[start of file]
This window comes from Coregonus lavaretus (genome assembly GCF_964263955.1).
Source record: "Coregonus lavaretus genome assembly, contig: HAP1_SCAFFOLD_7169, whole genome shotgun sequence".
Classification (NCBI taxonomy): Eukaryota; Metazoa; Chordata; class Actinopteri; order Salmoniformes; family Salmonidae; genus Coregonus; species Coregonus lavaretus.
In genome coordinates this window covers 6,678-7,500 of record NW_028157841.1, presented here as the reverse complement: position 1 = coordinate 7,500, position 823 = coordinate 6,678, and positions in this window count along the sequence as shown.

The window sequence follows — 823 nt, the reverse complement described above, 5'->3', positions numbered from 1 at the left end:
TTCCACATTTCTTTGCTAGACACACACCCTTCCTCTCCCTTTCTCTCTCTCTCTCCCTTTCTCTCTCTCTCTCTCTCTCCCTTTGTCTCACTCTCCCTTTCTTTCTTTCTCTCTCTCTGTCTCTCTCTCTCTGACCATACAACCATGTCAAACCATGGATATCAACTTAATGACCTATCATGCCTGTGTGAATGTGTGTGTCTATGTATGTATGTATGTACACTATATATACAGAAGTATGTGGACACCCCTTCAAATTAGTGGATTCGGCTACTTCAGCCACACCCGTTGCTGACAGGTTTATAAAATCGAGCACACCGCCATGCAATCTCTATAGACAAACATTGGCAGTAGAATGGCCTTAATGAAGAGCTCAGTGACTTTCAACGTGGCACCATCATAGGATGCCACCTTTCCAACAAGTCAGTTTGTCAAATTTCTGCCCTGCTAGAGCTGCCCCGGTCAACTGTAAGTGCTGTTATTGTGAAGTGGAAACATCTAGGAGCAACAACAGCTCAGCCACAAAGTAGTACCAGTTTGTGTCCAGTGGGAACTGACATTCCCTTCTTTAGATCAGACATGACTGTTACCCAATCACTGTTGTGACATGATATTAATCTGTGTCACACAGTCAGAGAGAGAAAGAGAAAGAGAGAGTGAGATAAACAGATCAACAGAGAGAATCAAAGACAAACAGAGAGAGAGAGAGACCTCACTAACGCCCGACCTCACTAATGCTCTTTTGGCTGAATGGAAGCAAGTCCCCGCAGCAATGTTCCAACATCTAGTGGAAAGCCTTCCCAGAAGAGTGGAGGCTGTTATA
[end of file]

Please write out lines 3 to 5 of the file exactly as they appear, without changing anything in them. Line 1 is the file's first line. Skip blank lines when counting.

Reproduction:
Classification (NCBI taxonomy): Eukaryota; Metazoa; Chordata; class Actinopteri; order Salmoniformes; family Salmonidae; genus Coregonus; species Coregonus lavaretus.
In genome coordinates this window covers 6,678-7,500 of record NW_028157841.1, presented here as the reverse complement: position 1 = coordinate 7,500, position 823 = coordinate 6,678, and positions in this window count along the sequence as shown.

The window sequence follows — 823 nt, the reverse complement described above, 5'->3', positions numbered from 1 at the left end: